Public sticks with President -- but for how much longer?

Despite Wall Street's jitters and an opposition gathering along a broad front from labor to environmentalists, President Reagan's support holds strong with the nation's regular folk.

"The country is still giving the President the benefit of the doubt," says Vincent J. Breglio, executive director of the National Republican Senatorial Committee and a Reagan campaign strategist. "Sixty percent of the electorate haven't fluctuated two or three points in six or seven months. There's no defection among voters."

Democrats agree. "The Democrats would be ill-advised to gloat over the economy or to try to make short-term political gains in the coming weeks," says Ted Van Dyke, executive director of the Center for Democratic Policy, a new Washington think tank established to lead a Democratic Party revival.

"The public still agrees with Reagan's goals," says Mr. Van Dyke. "They think the federal role and the budget ought to be reduced. The Democrats can't argue to reverse what's been done. Now either revenues have to be increased -- which is unlikely, or there must be more spending cuts. If there are to be cuts , the Democrats must take part in the dialogue."

John Iseminger, a Hudson, Iowa, farmer, reflects a patience that has not yet run out on the President. Mr. Iseminger notes the Reagan farm bill crimps agriculture, though he doesn't see why dairy farmers should complain when their subsidies are trimmed. "We beef people have to take our losses," he says. Interest rates trouble him, but he adds: "It's a thing we have to live with until we find what's really the matter."

Iseminger concludes: "The light isn't too good at the end of the tunnel. It's going to get tougher before it gets better. But like the majority, I think enduring this for a while is what's called supporting the President."

Austin Ranney, political affairs expert at the American Enterprise Institute and a "Humphrey" Democrat, sees Reagan's image as largely set. "The opposition has begun to rally," Mr. Ranney says, not just within Democratic ranks but also among GOP moderates. "The next round of cuts will really begin to bite.

"But if he doesn't get the cuts, it won't mean anything terribly dramatic until the economy begins to move up or down. Reagan's image as a success in Washington is already established."

Reagan's next round of budget cuts, the details to be announced this week, will enable the White House to keep the focus on the economy, where it wants it, and to avoid broadening the Washington debate to other issues of more concern to many Capitol Hill Republicans.

"There is a certain level of arrogance in the White House that makes it difficult for the people I deal with [Republicans running for Senate next year], " says Mr. Breglio.

"AWACS, abortion, and the social-issue clusters are where the trouble will come -- that will put stresses on party unity," Breglio says. "The test will not be Wall Street gloom and doom, but whether the Republicans will hold together as remarkably as they did the first six or eight months. The tighter farm bill margin last week may indicate the way things will develop the next three months.

"Our [polling] research in selected states around the country shows inflation , the economy, still dominate attention. That includes unemployment and social security. The White House is focusing on the principal concern.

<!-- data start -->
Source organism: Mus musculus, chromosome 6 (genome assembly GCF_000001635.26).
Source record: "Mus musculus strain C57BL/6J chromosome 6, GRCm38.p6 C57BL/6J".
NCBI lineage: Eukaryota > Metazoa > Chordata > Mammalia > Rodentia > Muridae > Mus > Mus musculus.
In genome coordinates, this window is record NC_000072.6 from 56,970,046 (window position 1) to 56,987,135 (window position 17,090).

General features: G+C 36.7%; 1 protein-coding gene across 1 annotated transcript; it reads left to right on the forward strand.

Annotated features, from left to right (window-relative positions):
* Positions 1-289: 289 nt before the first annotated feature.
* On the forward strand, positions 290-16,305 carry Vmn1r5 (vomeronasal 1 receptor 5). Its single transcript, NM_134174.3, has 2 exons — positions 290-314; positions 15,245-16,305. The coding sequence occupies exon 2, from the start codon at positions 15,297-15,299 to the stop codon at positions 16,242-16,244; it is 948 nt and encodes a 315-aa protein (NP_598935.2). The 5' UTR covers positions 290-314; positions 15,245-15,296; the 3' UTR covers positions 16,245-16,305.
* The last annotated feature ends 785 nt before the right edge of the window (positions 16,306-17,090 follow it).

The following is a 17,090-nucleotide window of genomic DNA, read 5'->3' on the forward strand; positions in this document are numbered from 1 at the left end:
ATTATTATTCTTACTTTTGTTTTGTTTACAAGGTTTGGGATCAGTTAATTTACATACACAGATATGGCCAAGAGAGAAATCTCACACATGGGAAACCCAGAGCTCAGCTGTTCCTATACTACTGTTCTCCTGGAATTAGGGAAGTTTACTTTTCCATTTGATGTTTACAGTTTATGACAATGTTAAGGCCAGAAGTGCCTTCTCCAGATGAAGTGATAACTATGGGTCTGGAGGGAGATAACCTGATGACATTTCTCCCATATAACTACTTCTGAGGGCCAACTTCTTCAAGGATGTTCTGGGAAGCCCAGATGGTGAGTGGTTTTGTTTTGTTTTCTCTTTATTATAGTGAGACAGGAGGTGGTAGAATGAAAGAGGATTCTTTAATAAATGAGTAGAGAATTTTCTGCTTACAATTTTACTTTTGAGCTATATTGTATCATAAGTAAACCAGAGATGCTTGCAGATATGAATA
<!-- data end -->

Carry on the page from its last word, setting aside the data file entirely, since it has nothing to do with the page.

"Reagan already is viewed as a successful president. If he can do it again with another round of cuts, he could be viewed as a great president, like Franklin Roosevelt. But there's a growing sense of resistance among Republicans on the Hill that could quickly break out into the open again."

The Reagan team has made mistakes, says another Republican strategist. The President's month-long vacation allowed the news media "to make mischief" in August. "They lost the opportunity to send [Treasury Secretary Donald T.] Regan and [Budget Director David A.] Stockman into the financial community," the Reagan campaign veteran says. "And there's been too much talk of panic in the White House. But Reagan still has some time. It takes a while for Washington's views to permeate out into the country. The President can still get out in front of it."

"The beauty for Reagan is he can point to achievements in conducting his office -- the economic reforms, a cap on federal hiring, and end of regulation -- if not results in the economy," says Stephen J. Wayne, presidential scholar. "In the short run, the economic uncertainty will still give him the benefit of the doubt. The next difficult psychological period is January and February, after the holidays, when food costs will be higher.

"But deep down, Americans want their President to succeed. They've been disappointed in recent presidents, and have to go all the way back to Kennedy and Eisenhower for one they can approve of."

Reagan's "inflexibility" in protecting a defense buildup at the expense of "safety net" social programs surprises observers like Mr. Wayne, and frustrates GOP partisans from the Midwest and Northeast.

Still, Democrat Van Dyke sees no quick opening for his party. "If the Kemp-Roth tax cuts look like he's got the economy in a hole, Reagan's personal popularity will come down," he says.

"It's downhill for Reagan, but that doesn't mean it's good for the Democrats unless they're perceived as constructive. Reagan has time. He'll lose his own moderates if he holds to the defense cut numbers he came out with last week. It'll mean too severe cuts in domestic spending. It's an interesting time."

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